A trustee firm associated with Mark Hotchin now holds shares in an American drinks company alongside his former Hanover co-owner Eric Watson.
Long Island Iced Tea Corp makes non-alcoholic iced tea and is based in Hicksville, New York.
The company, which trades on the Over-The-Counter Bulletin Board, came about as a result of a merger last year between a Watson dairy venture and Long Island Brand Beverages.
According to Long Island Ice Tea Corp filings with the U.S Securities and Exchange Commission, KA No.2 Trustee - a trustee company associated with Hotchin - now has more than ten per cent of the business' shares.
American regulations require certain companies to disclose its officers, directors and the stockholders that own more than 10 per cent.
KA No.2 Trustee and Watson are both included in the list of Long Island Iced Corp's officer holders and owners. Watson is not on the business' board.
Hotchin and Watson were co-owners of the Hanover group of companies.
About 16,000 people with investments totalling more than $500 million lost most of their money after the failure of Hanover and related companies, and the sale of assets to Allied Farmers.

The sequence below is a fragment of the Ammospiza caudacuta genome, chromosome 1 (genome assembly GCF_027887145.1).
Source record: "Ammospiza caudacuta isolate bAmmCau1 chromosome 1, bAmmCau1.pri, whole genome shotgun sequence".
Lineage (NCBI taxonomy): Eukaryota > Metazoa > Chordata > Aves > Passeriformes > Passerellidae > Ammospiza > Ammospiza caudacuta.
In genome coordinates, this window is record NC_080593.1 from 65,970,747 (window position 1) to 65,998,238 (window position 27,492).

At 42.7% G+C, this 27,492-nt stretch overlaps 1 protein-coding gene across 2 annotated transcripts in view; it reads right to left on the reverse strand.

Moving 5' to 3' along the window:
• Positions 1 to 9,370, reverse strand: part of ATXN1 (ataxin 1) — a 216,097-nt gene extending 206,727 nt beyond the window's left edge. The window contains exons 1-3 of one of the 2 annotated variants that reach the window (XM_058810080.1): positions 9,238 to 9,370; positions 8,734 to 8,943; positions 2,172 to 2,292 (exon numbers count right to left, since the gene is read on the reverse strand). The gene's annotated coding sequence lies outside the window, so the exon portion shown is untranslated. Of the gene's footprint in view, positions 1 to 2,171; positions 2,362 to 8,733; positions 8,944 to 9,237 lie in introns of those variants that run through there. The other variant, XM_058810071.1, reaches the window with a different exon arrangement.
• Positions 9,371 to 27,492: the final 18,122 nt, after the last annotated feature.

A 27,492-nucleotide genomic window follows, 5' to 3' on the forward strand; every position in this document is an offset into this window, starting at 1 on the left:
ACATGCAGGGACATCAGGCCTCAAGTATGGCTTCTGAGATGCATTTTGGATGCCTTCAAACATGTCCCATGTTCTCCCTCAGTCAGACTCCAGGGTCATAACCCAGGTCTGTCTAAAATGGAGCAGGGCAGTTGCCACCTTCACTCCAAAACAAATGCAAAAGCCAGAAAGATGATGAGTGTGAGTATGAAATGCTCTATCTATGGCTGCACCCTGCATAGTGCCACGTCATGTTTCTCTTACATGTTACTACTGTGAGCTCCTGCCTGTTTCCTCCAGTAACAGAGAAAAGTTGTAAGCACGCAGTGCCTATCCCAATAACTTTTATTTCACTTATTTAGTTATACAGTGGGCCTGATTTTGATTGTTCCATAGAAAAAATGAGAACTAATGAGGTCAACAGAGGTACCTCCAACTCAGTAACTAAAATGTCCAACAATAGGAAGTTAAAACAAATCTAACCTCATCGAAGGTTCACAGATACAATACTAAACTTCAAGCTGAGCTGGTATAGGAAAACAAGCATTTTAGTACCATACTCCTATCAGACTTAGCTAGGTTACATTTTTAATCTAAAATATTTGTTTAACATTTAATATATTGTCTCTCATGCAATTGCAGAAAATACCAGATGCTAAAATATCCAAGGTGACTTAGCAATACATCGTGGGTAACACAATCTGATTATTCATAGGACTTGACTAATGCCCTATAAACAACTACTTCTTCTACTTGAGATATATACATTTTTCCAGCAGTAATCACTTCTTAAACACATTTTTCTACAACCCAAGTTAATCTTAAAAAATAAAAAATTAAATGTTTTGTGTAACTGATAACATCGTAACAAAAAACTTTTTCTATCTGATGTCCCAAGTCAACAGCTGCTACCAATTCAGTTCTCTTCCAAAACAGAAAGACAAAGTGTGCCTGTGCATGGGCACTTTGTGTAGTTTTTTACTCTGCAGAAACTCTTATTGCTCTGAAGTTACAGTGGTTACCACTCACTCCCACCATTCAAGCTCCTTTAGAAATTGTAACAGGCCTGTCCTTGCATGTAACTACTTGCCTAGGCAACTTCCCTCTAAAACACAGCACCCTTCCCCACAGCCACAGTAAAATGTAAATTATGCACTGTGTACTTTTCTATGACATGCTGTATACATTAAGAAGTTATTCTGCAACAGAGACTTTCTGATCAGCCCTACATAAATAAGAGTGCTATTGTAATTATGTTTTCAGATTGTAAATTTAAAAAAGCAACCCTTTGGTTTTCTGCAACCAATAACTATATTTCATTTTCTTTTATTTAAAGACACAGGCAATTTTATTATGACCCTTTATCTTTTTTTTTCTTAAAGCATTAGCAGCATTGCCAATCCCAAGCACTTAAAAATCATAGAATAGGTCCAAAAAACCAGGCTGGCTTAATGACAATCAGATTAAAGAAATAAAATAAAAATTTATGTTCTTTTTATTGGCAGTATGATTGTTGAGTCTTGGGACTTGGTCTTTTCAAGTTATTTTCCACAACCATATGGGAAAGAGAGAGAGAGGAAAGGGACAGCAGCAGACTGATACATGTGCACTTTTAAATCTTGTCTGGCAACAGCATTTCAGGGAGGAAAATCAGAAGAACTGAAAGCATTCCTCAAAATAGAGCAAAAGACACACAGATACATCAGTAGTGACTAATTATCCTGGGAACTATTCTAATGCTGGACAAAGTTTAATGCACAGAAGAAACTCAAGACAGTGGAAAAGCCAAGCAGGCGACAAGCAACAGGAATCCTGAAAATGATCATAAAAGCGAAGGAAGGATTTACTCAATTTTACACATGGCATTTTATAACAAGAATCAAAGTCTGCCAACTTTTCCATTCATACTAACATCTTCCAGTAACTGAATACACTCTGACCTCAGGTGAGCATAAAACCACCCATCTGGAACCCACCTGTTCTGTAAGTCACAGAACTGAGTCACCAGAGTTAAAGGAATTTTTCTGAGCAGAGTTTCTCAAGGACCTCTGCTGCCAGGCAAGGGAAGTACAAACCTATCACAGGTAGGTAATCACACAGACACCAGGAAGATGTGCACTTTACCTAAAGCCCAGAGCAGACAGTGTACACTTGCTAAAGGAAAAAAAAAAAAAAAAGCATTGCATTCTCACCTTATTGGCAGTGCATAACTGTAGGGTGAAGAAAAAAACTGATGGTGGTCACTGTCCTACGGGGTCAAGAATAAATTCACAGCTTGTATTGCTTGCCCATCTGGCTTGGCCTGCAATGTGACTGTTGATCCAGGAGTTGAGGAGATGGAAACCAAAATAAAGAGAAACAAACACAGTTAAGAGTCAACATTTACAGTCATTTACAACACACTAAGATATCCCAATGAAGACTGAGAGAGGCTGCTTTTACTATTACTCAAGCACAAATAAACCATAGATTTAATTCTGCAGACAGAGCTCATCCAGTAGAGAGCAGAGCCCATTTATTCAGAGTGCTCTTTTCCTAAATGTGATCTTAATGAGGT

Hotchin, Watson and four others were targeted by the FMA in a claim that alleged certain Hanover offer documents contained untrue statements about the financial position of the companies.
The case never saw a courtroom and settled last year for $18 million.
Watson, a former director of Hanover Group but not of the companies that accepted investor funds, was not required to contribute to the $18 million payment like the five others in the deal.
The FMA, at the time, would not comment on why this was.
Watson nor Hotchin could not be reached for comment.
Former Lion Nathan boss Julian Davidson has been a consultant to Long Island Ice Tea Corp for the last eight months and said ice tea was a $5.3 billion market in the United States.
"It's been growing at 10 per cent per annum for the last five years and it's forecast to do the same for next five years. It's just a category that's got incredible growth. And it's likely that growth will see similar sorts of levels in Australia and New Zealand," Davidson said.